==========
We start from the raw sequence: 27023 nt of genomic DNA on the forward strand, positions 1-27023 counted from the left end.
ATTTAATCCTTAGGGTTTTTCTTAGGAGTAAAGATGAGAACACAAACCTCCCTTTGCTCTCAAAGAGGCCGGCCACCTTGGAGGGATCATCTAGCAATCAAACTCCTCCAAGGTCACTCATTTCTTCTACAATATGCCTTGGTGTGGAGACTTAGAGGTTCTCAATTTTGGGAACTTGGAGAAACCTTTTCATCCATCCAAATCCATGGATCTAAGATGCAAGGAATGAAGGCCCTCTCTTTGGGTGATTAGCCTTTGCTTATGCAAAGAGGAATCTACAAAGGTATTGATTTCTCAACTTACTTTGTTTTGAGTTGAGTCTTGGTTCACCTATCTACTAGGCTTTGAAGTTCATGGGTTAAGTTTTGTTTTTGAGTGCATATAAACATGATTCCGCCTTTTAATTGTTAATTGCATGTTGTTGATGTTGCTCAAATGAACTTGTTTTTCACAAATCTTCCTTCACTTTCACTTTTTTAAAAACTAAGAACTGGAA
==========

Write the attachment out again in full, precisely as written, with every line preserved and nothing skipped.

We start from the raw sequence: 27023 nt of genomic DNA on the forward strand, positions 1-27023 counted from the left end.
ATTTAATCCTTAGGGTTTTTCTTAGGAGTAAAGATGAGAACACAAACCTCCCTTTGCTCTCAAAGAGGCCGGCCACCTTGGAGGGATCATCTAGCAATCAAACTCCTCCAAGGTCACTCATTTCTTCTACAATATGCCTTGGTGTGGAGACTTAGAGGTTCTCAATTTTGGGAACTTGGAGAAACCTTTTCATCCATCCAAATCCATGGATCTAAGATGCAAGGAATGAAGGCCCTCTCTTTGGGTGATTAGCCTTTGCTTATGCAAAGAGGAATCTACAAAGGTATTGATTTCTCAACTTACTTTGTTTTGAGTTGAGTCTTGGTTCACCTATCTACTAGGCTTTGAAGTTCATGGGTTAAGTTTTGTTTTTGAGTGCATATAAACATGATTCCGCCTTTTAATTGTTAATTGCATGTTGTTGATGTTGCTCAAATGAACTTGTTTTTCACAAATCTTCCTTCACTTTCACTTTTTTAAAAACTAAGAACTGGAA